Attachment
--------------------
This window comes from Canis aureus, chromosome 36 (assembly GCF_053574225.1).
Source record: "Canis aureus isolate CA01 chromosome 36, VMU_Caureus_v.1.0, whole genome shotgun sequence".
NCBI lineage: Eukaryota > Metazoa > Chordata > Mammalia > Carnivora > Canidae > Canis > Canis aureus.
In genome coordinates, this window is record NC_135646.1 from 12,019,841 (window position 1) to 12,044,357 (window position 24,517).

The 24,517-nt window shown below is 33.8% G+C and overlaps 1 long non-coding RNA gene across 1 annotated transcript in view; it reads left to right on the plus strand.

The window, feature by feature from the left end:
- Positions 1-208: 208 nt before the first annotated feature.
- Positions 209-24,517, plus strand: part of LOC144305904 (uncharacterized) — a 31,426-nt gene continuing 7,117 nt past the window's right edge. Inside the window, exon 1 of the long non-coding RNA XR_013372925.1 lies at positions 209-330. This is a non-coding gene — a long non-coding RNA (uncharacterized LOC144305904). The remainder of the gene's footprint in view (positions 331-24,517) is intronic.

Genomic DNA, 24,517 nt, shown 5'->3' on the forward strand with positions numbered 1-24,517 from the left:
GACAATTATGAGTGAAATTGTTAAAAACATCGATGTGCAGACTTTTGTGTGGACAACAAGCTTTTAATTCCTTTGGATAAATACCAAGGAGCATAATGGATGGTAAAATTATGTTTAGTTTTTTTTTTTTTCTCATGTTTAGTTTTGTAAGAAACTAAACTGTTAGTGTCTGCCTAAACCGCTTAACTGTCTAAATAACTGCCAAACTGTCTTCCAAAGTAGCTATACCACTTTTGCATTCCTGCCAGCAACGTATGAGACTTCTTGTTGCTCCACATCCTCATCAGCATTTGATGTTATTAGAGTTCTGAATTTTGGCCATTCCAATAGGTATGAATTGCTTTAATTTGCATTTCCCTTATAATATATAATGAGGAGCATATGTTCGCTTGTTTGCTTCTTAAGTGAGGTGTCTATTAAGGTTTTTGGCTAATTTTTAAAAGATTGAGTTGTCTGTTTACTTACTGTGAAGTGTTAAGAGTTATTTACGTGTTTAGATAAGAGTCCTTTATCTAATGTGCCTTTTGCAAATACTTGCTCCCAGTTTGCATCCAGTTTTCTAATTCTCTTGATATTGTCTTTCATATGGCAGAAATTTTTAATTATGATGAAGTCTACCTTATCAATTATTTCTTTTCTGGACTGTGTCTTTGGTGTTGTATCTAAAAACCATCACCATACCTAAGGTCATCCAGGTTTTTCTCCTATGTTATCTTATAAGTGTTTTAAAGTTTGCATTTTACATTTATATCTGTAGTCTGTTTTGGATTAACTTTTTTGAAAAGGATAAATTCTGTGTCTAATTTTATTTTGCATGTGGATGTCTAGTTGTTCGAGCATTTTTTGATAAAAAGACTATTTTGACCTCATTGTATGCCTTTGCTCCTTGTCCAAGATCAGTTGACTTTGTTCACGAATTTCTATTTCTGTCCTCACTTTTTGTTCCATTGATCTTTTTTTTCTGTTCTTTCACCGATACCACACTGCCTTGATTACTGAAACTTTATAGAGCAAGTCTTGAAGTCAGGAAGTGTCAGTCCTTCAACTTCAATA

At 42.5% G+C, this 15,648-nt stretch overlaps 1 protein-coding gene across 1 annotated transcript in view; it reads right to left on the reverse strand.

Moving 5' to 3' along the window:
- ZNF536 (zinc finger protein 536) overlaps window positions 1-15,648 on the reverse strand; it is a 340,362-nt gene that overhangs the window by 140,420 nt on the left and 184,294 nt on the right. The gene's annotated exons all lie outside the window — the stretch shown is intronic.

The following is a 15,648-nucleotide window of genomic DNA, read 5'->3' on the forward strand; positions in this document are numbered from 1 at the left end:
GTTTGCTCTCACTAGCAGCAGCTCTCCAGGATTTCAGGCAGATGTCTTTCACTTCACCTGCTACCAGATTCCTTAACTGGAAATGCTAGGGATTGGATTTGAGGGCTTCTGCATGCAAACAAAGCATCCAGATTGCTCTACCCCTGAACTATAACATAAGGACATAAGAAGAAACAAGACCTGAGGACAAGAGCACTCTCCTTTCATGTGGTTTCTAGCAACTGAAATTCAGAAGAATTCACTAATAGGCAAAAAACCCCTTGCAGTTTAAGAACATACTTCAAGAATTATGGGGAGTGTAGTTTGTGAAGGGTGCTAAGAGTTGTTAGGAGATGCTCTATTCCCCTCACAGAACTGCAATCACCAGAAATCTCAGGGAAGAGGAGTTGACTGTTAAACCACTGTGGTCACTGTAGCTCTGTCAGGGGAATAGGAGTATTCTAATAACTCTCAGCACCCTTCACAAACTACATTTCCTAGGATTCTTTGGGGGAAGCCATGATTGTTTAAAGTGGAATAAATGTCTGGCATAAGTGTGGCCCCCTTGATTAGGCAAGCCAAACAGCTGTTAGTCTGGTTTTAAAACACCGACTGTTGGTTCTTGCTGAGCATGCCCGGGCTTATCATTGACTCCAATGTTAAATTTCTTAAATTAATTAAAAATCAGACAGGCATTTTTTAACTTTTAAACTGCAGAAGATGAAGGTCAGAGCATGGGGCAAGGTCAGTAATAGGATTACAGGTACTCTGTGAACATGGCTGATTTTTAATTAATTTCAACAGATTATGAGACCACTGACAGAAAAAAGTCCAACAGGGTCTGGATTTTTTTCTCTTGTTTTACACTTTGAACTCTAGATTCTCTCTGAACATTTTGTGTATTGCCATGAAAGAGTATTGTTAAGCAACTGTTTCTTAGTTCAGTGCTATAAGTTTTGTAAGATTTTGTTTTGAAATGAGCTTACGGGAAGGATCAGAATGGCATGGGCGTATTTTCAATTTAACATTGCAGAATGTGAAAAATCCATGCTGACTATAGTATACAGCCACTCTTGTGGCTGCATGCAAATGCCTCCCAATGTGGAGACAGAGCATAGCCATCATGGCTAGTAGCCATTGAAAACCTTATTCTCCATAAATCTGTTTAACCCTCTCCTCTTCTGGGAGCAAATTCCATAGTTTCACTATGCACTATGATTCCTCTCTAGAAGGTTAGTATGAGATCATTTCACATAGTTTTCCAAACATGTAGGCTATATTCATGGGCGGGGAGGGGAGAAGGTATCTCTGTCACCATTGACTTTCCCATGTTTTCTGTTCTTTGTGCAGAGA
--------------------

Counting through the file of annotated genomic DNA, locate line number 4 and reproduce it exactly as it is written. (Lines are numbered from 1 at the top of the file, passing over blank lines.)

In genome coordinates, this window is record NC_135646.1 from 12,019,841 (window position 1) to 12,044,357 (window position 24,517).